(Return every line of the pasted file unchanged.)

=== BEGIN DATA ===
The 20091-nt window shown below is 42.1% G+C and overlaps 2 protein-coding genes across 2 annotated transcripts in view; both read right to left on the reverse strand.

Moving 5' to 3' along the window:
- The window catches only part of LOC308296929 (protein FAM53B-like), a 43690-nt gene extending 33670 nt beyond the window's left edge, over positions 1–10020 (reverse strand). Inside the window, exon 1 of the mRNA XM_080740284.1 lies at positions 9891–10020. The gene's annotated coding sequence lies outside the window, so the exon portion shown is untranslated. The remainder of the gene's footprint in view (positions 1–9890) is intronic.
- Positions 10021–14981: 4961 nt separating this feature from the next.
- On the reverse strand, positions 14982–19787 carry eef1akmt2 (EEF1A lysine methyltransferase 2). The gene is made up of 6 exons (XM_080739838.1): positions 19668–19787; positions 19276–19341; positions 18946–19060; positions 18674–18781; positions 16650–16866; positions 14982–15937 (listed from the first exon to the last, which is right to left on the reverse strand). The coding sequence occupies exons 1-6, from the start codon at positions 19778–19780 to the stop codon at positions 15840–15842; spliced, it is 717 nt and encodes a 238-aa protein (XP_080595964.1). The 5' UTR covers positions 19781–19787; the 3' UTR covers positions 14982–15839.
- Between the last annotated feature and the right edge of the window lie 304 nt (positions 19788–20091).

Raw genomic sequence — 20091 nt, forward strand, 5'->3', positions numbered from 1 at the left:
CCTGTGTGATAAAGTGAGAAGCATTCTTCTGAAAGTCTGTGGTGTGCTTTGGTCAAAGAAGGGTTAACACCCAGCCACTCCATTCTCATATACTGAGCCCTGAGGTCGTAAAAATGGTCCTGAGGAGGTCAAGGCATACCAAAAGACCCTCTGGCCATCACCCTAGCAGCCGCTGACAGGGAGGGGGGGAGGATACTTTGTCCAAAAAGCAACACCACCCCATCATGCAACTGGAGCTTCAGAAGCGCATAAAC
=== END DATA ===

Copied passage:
The 20091-nt window shown below is 42.1% G+C and overlaps 2 protein-coding genes across 2 annotated transcripts in view; both read right to left on the reverse strand.

Moving 5' to 3' along the window:
- The window catches only part of LOC308296929 (protein FAM53B-like), a 43690-nt gene extending 33670 nt beyond the window's left edge, over positions 1–10020 (reverse strand). Inside the window, exon 1 of the mRNA XM_080740284.1 lies at positions 9891–10020. The gene's annotated coding sequence lies outside the window, so the exon portion shown is untranslated. The remainder of the gene's footprint in view (positions 1–9890) is intronic.
- Positions 10021–14981: 4961 nt separating this feature from the next.
- On the reverse strand, positions 14982–19787 carry eef1akmt2 (EEF1A lysine methyltransferase 2). The gene is made up of 6 exons (XM_080739838.1): positions 19668–19787; positions 19276–19341; positions 18946–19060; positions 18674–18781; positions 16650–16866; positions 14982–15937 (listed from the first exon to the last, which is right to left on the reverse strand). The coding sequence occupies exons 1-6, from the start codon at positions 19778–19780 to the stop codon at positions 15840–15842; spliced, it is 717 nt and encodes a 238-aa protein (XP_080595964.1). The 5' UTR covers positions 19781–19787; the 3' UTR covers positions 14982–15839.
- Between the last annotated feature and the right edge of the window lie 304 nt (positions 19788–20091).

Raw genomic sequence — 20091 nt, forward strand, 5'->3', positions numbered from 1 at the left:
CCTGTGTGATAAAGTGAGAAGCATTCTTCTGAAAGTCTGTGGTGTGCTTTGGTCAAAGAAGGGTTAACACCCAGCCACTCCATTCTCATATACTGAGCCCTGAGGTCGTAAAAATGGTCCTGAGGAGGTCAAGGCATACCAAAAGACCCTCTGGCCATCACCCTAGCAGCCGCTGACAGGGAGGGGGGGAGGATACTTTGTCCAAAAAGCAACACCACCCCATCATGCAACTGGAGCTTCAGAAGCGCATAAAC